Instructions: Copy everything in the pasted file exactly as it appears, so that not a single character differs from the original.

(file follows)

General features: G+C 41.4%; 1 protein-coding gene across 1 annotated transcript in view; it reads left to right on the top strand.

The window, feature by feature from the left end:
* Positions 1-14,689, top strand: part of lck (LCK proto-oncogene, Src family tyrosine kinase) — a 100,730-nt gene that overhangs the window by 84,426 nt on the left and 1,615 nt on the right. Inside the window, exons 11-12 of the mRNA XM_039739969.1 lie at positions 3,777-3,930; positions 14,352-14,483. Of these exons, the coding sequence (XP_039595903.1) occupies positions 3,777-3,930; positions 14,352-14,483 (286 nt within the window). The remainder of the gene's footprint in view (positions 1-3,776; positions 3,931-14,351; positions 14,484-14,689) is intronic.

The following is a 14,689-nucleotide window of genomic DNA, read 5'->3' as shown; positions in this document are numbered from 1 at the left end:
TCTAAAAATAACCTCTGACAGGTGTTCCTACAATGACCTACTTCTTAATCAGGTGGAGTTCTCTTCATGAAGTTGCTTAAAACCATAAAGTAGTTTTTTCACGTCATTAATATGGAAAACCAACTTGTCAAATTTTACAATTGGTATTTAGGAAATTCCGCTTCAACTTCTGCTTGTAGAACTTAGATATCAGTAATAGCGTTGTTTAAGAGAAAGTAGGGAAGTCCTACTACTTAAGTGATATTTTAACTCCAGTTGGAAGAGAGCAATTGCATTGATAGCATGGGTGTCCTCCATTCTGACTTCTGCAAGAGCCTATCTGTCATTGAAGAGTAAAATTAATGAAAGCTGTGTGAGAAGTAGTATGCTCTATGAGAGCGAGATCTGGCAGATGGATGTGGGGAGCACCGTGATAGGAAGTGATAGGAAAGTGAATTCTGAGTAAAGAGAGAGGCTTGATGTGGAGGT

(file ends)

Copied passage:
General features: G+C 41.4%; 1 protein-coding gene across 1 annotated transcript in view; it reads left to right on the top strand.

The window, feature by feature from the left end:
* Positions 1-14,689, top strand: part of lck (LCK proto-oncogene, Src family tyrosine kinase) — a 100,730-nt gene that overhangs the window by 84,426 nt on the left and 1,615 nt on the right. Inside the window, exons 11-12 of the mRNA XM_039739969.1 lie at positions 3,777-3,930; positions 14,352-14,483. Of these exons, the coding sequence (XP_039595903.1) occupies positions 3,777-3,930; positions 14,352-14,483 (286 nt within the window). The remainder of the gene's footprint in view (positions 1-3,776; positions 3,931-14,351; positions 14,484-14,689) is intronic.

The following is a 14,689-nucleotide window of genomic DNA, read 5'->3' as shown; positions in this document are numbered from 1 at the left end:
TCTAAAAATAACCTCTGACAGGTGTTCCTACAATGACCTACTTCTTAATCAGGTGGAGTTCTCTTCATGAAGTTGCTTAAAACCATAAAGTAGTTTTTTCACGTCATTAATATGGAAAACCAACTTGTCAAATTTTACAATTGGTATTTAGGAAATTCCGCTTCAACTTCTGCTTGTAGAACTTAGATATCAGTAATAGCGTTGTTTAAGAGAAAGTAGGGAAGTCCTACTACTTAAGTGATATTTTAACTCCAGTTGGAAGAGAGCAATTGCATTGATAGCATGGGTGTCCTCCATTCTGACTTCTGCAAGAGCCTATCTGTCATTGAAGAGTAAAATTAATGAAAGCTGTGTGAGAAGTAGTATGCTCTATGAGAGCGAGATCTGGCAGATGGATGTGGGGAGCACCGTGATAGGAAGTGATAGGAAAGTGAATTCTGAGTAAAGAGAGAGGCTTGATGTGGAGGT